A: Bob and I knew each other so well that there was nothing in writing. It was a handshake agreement: "You come as the CFO. If it doesn't work, that's it." But I knew in my heart that this was for me.
Q: How is a CEO different than being a CFO?
A: It's about people. There are different kinds of finance guys; there are some with the old fashion "green shades" that bury their heads. There are other people who are strategic and some that like people. You can have any sort of personality and be a good financial guy. But as a CEO, you'd better like people. I've been the three Cs CFO, COO, and CEO along the way.
Q: Has it been hard filling Spivak's shoes?
A: He had big shoes. Bob is a great restaurateur and has set this company up for a lot of success. The foundations of this company were completely developed by him. One of the first things we did when I took over in June of 2006 was to get the message out that this was a planned transition of the No. 1 spot, and it was important that people know that I bought into the culture of the company.
Q: How did you do that?
A: One of the things we did was to go around to every restaurant, and at the time there were 23 or 24. We visited each restaurant morning and afternoon to get all the shifts. Bob and I talked about what our plans were, where we were going and what the future of the company was. We touched 1,800 team members, as many as we could.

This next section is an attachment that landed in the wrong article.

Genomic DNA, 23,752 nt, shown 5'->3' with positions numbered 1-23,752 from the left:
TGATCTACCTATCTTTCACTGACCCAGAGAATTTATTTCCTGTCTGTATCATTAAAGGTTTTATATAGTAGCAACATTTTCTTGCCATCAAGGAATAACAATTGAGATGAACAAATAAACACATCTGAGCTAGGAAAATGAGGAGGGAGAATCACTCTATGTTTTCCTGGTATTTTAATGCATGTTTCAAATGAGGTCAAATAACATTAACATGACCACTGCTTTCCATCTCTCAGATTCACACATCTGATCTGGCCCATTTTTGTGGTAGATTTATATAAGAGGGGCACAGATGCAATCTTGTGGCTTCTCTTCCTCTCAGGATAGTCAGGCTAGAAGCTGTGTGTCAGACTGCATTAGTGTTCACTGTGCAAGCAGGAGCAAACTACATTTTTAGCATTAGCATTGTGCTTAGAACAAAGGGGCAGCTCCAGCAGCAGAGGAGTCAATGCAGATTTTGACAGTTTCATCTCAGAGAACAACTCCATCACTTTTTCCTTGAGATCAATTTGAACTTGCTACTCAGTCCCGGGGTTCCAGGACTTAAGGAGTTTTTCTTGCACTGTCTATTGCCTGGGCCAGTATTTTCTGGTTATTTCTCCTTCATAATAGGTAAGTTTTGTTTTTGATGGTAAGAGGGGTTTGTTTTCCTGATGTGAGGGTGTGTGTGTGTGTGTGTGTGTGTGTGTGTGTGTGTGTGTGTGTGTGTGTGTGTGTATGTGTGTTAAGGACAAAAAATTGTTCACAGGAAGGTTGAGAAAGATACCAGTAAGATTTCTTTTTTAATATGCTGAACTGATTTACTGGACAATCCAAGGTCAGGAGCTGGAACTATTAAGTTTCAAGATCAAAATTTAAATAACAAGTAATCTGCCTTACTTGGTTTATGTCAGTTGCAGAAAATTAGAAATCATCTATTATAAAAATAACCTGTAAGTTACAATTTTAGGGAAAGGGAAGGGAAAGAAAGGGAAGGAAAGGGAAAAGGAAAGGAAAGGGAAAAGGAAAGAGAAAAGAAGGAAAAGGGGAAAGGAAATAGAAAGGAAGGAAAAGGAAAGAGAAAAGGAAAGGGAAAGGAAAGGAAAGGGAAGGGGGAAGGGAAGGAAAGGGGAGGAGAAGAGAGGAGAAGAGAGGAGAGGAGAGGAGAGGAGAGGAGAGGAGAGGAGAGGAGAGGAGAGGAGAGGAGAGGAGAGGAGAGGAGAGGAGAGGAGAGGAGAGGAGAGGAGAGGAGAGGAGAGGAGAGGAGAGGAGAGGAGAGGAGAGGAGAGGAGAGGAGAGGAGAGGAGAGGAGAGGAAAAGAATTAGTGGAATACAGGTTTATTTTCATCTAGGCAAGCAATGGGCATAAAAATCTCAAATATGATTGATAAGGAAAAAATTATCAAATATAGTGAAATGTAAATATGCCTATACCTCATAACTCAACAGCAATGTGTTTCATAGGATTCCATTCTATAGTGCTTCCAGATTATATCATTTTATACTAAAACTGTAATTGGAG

Q: And people were receptive to you?
A: You witnessed it when we went next door. I know the chef's name. Nearly all the people who work there, I know their names. And to them, my name is Philip. It's not Mr. Gay. I'm not this unapproachable CEO. I am a guy who happens to be in charge of the company, but my successes or failures are determined by those guys in there cooking the meals.
Q: Is Spivak still heavily involved in the company?
A: He was at one point in his life. Now, he's set up own restaurant consulting business and that takes up a lot of his time. But this is his first true love and he is around to help whenever and however I need it.
Q: You came in with a pretty hefty growth plan.
A: I came to the company in July of 2004 and I always knew in my mind what great potential this company had. I had overseen growth: significant growth, with other companies I had been at. At the companies I've been at, I did it right and I did it wrong. I made my share of mistakes. But I saw this company as so ripe for growth.
A: As you go across the country, the brand and what it stands for is so well positioned in the upscale causal arena. But coming in as a financial person, I thought, "What were the key financial things we needed?" We needed a strong foundation. We had to make sure we put financing and infrastructure in place, and we brought in several new people along the way.
Q: What exactly do you have planned?